US tennis pro Billie Jean King’s 1973 match against former champ and self-styled male chauvinist pig Bobby Riggs was a circus that captured the attention of the world, but also served to highlight the disparity in pay and respect that existed between male and female players at the time.
This hugely entertaining dramatisation opens will Billie Jean (Emma Stone) at the top of her game, having just won $100,000 in prize money that gets her a call from President Nixon and raises the ire of sexist USLTA boss Jack Kramer (Bill Pullman).
Determined to address the issue of gender equality in sport, Billie Jean and her sister players stage their own all-girl tournament, which leads to the 55-year-old Riggs’s proposal to play Billie Jean in an exhibition match for big prize money – and the opportunity to prove that men are indeed superior on the court.
All the while, the married Billie Jean is grappling with her newfound feelings for hairdresser Marilyn (Andrea Riseborough) – a relationship that’s viewed with open distaste by our own Margaret Court (Jessica McNamee), of course – but recognises the advantage that Riggs’s offer represents to raise awareness of the gender divide and strike a blow for women’s lib.
Danny Boyle was originally slated to direct, but the Little Miss Sunshine duo of Valerie Faris and Jonathan Dayton prove a far better fit, bringing the eccentric characters and feel-good factor of their earlier hit to this ebullient romp through the early seventies, with the rampant sexism and dinosaur attitudes of the period providing lots of laughs. More sobering though is that many of the issues addressed here are still being battled today.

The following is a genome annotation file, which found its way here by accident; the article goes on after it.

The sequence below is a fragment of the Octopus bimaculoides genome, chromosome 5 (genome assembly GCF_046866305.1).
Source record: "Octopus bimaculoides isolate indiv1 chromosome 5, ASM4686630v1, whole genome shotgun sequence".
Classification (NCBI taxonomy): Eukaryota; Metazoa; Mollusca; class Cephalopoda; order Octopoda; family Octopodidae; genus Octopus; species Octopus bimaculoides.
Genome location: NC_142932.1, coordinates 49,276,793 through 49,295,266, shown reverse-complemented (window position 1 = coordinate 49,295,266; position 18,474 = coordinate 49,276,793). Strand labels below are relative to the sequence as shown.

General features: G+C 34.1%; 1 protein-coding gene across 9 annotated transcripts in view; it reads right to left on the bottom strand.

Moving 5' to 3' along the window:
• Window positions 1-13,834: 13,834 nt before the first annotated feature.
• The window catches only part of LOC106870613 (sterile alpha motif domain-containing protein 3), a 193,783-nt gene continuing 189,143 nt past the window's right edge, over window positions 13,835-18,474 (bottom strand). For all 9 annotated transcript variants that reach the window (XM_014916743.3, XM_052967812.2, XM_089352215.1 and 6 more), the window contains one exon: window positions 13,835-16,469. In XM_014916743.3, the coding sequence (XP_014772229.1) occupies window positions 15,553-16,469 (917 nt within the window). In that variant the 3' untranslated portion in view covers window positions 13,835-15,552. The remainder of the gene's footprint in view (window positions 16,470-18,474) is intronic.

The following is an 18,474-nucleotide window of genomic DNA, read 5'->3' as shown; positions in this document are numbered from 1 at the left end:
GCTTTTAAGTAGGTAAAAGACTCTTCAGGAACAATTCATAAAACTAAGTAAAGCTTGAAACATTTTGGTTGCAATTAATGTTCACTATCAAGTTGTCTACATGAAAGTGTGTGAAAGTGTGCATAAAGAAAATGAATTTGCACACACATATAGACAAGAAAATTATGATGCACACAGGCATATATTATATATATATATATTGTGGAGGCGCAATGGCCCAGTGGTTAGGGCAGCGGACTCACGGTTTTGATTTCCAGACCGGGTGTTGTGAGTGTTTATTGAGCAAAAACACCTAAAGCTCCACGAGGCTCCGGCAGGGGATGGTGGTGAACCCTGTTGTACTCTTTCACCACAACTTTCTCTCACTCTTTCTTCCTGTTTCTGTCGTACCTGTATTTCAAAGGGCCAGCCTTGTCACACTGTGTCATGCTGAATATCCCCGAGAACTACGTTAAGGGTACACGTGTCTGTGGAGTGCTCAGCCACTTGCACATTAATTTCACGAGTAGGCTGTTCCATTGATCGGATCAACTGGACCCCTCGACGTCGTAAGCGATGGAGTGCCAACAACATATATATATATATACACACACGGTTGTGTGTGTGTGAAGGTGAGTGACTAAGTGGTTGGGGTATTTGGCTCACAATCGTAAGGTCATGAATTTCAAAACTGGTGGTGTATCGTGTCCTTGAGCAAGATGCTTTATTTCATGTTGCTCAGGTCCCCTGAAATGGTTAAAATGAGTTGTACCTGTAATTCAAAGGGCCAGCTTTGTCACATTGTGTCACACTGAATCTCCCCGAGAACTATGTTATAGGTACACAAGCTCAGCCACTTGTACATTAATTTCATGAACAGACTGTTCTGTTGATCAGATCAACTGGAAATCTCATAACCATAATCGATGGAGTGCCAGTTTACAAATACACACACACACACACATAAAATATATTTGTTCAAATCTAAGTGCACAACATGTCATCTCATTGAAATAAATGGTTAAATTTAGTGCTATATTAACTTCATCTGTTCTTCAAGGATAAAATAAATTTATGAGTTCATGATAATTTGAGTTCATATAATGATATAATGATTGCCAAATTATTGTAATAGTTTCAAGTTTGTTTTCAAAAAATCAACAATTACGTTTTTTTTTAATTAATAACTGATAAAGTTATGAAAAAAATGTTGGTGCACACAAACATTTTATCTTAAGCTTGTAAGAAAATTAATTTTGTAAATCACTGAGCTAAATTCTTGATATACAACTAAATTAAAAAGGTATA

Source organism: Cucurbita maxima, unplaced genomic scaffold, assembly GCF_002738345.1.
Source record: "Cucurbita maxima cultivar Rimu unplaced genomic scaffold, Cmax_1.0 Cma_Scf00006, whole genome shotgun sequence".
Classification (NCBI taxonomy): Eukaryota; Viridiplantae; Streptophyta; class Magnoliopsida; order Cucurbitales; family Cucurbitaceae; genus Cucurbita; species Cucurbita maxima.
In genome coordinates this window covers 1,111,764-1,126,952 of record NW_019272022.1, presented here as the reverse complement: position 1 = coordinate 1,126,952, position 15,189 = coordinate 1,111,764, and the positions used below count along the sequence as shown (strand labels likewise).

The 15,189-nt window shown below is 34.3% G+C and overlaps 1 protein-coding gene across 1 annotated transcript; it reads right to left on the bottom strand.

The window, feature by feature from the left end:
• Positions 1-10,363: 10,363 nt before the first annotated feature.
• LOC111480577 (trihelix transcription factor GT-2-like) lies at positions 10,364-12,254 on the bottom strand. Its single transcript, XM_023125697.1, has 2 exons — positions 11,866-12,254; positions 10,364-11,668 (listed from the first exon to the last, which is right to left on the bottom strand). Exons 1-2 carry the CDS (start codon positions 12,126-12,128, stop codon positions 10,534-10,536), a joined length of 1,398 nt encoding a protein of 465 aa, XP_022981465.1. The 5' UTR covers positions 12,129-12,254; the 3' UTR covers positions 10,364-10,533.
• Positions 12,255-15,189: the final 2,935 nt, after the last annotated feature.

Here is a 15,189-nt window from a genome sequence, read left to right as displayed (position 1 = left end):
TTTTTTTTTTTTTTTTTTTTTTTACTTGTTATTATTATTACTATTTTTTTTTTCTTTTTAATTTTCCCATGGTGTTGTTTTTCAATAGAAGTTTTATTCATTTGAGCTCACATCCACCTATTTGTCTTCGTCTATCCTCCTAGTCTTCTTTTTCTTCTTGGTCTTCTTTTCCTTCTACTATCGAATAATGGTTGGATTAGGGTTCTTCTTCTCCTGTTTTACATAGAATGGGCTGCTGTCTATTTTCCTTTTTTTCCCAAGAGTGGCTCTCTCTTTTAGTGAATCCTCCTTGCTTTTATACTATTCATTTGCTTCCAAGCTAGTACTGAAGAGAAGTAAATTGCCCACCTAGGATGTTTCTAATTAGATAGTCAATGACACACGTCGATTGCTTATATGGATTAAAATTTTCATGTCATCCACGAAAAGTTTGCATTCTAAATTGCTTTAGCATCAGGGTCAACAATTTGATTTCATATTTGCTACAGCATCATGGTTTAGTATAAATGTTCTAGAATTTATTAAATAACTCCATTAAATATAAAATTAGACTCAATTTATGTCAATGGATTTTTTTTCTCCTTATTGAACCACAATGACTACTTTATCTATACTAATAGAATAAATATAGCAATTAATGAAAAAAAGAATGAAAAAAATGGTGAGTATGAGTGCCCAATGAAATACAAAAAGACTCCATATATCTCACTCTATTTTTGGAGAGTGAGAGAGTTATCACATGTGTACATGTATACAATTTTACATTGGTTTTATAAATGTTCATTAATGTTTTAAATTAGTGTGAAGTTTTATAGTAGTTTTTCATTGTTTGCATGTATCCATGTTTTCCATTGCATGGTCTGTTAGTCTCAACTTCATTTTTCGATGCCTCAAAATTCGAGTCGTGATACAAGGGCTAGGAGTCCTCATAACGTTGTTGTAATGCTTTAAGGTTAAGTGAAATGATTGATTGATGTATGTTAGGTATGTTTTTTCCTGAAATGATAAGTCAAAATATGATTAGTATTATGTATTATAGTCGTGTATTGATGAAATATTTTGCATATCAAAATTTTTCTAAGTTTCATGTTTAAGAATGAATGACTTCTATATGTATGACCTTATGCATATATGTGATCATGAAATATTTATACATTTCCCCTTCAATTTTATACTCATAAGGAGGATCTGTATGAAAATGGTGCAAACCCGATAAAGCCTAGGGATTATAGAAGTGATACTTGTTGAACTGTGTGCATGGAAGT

Emma Stone is simply ace as Billie Jean King in the kind of transformative performance that might see her nominated for another Oscar. Carell is in fine form, too, playing Riggs as the exaggerated buffoon that he is – a chronic gambler who’s desperately trying to remain relevant despite his best years being behind him.
The supporting cast are equally good, including Sarah Silverman as Billie Jean’s chain-smoking business partner, Elizabeth Shue as Riggs’s estranged wife, and Austin Stowell as Billie Jean’s conflicted but loving husband, Larry.
The final scores in the Battle of the Sexes are in the history books if you want spoilers, but the real victory is what Billie Jean managed to achieve for gender equality and gay athletes.
In cinemas: September 28, 2017
Starring: Emma Stone, Steve Carell, Bill Pullman
Directed by: Valerie Faris, Jonathan Dayton
Check out our interview with Emma Stone.